Real estate sales are good for the economy, but what happens when prices get too high for young family incomes and borrowing costs increase?
Perhaps it’s time for the Government to step in?
Finance Minister Bill Morneau said earlier this week Ottawa is exploring measures to make home ownership affordable for more millennials, a generation made up of people who are now in their mid-20s to late-30s.
Morneau didn’t elaborate on what options he’s considering, but Canadians could learn more in the coming weeks when he releases an election-year budget that will also lay out Liberal platform commitments.
Major political parties have already started positioning themselves on the complex area of housing affordability. It will likely emerge as an important campaign issue ahead of October’s federal election, and the challenges of millennials and first-time buyers could attract a lot of attention.
Some lenders have ideas for some helpful changes:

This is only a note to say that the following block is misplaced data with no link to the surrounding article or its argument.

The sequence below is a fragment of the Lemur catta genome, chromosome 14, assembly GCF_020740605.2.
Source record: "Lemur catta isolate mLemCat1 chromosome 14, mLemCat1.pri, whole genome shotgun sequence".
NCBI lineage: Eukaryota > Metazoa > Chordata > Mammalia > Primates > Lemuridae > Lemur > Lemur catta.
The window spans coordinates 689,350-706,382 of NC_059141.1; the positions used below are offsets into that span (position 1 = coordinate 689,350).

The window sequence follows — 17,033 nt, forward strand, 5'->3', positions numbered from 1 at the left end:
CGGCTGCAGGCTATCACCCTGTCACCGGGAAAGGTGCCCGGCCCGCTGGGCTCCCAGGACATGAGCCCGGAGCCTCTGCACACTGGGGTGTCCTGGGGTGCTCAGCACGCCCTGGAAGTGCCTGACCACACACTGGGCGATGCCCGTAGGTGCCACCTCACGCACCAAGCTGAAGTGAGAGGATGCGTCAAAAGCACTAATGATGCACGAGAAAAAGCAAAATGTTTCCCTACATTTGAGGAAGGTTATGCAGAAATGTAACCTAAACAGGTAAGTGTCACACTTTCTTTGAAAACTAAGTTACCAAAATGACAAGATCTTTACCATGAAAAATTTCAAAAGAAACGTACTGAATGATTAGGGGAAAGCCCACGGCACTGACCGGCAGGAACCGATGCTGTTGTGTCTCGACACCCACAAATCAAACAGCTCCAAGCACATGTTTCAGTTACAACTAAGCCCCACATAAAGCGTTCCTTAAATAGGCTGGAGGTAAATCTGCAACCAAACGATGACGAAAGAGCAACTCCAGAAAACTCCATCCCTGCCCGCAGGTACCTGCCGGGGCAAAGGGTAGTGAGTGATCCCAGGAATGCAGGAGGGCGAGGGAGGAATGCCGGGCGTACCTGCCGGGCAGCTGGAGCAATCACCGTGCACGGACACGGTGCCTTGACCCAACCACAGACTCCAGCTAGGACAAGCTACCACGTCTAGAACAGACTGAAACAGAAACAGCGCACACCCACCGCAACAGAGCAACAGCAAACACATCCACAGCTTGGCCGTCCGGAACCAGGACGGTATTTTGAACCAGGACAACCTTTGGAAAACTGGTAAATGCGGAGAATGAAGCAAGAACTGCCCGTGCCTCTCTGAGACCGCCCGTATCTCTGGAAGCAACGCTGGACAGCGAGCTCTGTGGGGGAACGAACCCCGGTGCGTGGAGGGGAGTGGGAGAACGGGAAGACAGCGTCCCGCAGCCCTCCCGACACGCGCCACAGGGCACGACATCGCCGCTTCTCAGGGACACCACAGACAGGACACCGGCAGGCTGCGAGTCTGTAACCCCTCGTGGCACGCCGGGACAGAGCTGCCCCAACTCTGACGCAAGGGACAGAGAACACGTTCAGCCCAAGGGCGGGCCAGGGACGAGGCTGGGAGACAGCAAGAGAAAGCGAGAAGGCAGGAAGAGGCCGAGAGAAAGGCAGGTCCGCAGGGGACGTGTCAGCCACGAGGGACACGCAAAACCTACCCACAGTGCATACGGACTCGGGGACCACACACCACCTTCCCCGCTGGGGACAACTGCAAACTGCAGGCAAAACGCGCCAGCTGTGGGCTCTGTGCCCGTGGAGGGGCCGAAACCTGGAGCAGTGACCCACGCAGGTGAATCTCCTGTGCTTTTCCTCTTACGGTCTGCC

“There’s a lot of folks that just don’t qualify to purchase anymore at the bottom end of that ladder,” said Paul Taylor, president and CEO of Mortgage Professionals Canada.
Taylor said the stress tests have succeeded in taking some of the froth out of the market and he believes the time has come for Ottawa to loosen them. In recent meetings with federal officials, he said he has recommended the reintroduction of insurance on 30-year amortization mortgages as a targeted way to help people at the lower end.
The coming weeks would be a good time for some changes with the busy spring season is approaching, he said.
“If we have another cool spring market, that’s going to have serious knock-on effects to the economy,” said Taylor, who was encouraged by Morneau’s comments.
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